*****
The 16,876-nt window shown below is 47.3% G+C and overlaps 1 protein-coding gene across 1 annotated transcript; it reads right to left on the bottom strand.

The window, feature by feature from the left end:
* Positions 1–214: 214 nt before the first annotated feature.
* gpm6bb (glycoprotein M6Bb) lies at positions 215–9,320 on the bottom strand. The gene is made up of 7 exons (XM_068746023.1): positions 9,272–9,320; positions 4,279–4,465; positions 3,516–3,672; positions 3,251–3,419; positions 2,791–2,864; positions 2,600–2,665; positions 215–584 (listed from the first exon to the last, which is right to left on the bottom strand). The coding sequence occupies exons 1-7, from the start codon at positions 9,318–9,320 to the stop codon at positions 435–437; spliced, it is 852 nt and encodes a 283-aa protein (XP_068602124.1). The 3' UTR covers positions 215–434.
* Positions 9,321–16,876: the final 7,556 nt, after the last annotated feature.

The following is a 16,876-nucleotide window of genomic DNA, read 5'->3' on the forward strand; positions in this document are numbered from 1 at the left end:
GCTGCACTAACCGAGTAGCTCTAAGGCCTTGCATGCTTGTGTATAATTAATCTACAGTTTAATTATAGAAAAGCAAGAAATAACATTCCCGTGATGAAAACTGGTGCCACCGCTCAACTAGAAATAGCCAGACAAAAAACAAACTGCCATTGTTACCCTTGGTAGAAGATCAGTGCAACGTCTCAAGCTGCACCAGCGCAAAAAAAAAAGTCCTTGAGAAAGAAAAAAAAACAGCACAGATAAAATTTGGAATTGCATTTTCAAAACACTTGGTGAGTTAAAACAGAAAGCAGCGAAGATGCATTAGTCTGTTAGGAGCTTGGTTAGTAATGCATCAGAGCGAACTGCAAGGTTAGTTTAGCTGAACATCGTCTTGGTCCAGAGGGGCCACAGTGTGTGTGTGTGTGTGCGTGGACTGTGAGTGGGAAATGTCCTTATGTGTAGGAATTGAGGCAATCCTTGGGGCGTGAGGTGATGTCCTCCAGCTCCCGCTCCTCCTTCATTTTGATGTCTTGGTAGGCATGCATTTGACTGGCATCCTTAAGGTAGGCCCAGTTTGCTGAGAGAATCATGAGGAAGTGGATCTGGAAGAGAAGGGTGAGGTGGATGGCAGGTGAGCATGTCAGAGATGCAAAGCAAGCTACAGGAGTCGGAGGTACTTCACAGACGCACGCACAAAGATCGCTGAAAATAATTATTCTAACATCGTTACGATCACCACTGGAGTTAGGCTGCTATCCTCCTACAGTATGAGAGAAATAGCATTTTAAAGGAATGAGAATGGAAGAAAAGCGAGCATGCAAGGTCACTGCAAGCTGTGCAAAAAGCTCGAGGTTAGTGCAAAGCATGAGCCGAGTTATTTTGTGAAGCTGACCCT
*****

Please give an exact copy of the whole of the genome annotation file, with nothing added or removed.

The 16,876-nt window shown below is 47.3% G+C and overlaps 1 protein-coding gene across 1 annotated transcript; it reads right to left on the bottom strand.

The window, feature by feature from the left end:
* Positions 1–214: 214 nt before the first annotated feature.
* gpm6bb (glycoprotein M6Bb) lies at positions 215–9,320 on the bottom strand. The gene is made up of 7 exons (XM_068746023.1): positions 9,272–9,320; positions 4,279–4,465; positions 3,516–3,672; positions 3,251–3,419; positions 2,791–2,864; positions 2,600–2,665; positions 215–584 (listed from the first exon to the last, which is right to left on the bottom strand). The coding sequence occupies exons 1-7, from the start codon at positions 9,318–9,320 to the stop codon at positions 435–437; spliced, it is 852 nt and encodes a 283-aa protein (XP_068602124.1). The 3' UTR covers positions 215–434.
* Positions 9,321–16,876: the final 7,556 nt, after the last annotated feature.

The following is a 16,876-nucleotide window of genomic DNA, read 5'->3' on the forward strand; positions in this document are numbered from 1 at the left end:
GCTGCACTAACCGAGTAGCTCTAAGGCCTTGCATGCTTGTGTATAATTAATCTACAGTTTAATTATAGAAAAGCAAGAAATAACATTCCCGTGATGAAAACTGGTGCCACCGCTCAACTAGAAATAGCCAGACAAAAAACAAACTGCCATTGTTACCCTTGGTAGAAGATCAGTGCAACGTCTCAAGCTGCACCAGCGCAAAAAAAAAAGTCCTTGAGAAAGAAAAAAAAACAGCACAGATAAAATTTGGAATTGCATTTTCAAAACACTTGGTGAGTTAAAACAGAAAGCAGCGAAGATGCATTAGTCTGTTAGGAGCTTGGTTAGTAATGCATCAGAGCGAACTGCAAGGTTAGTTTAGCTGAACATCGTCTTGGTCCAGAGGGGCCACAGTGTGTGTGTGTGTGTGCGTGGACTGTGAGTGGGAAATGTCCTTATGTGTAGGAATTGAGGCAATCCTTGGGGCGTGAGGTGATGTCCTCCAGCTCCCGCTCCTCCTTCATTTTGATGTCTTGGTAGGCATGCATTTGACTGGCATCCTTAAGGTAGGCCCAGTTTGCTGAGAGAATCATGAGGAAGTGGATCTGGAAGAGAAGGGTGAGGTGGATGGCAGGTGAGCATGTCAGAGATGCAAAGCAAGCTACAGGAGTCGGAGGTACTTCACAGACGCACGCACAAAGATCGCTGAAAATAATTATTCTAACATCGTTACGATCACCACTGGAGTTAGGCTGCTATCCTCCTACAGTATGAGAGAAATAGCATTTTAAAGGAATGAGAATGGAAGAAAAGCGAGCATGCAAGGTCACTGCAAGCTGTGCAAAAAGCTCGAGGTTAGTGCAAAGCATGAGCCGAGTTATTTTGTGAAGCTGACCCT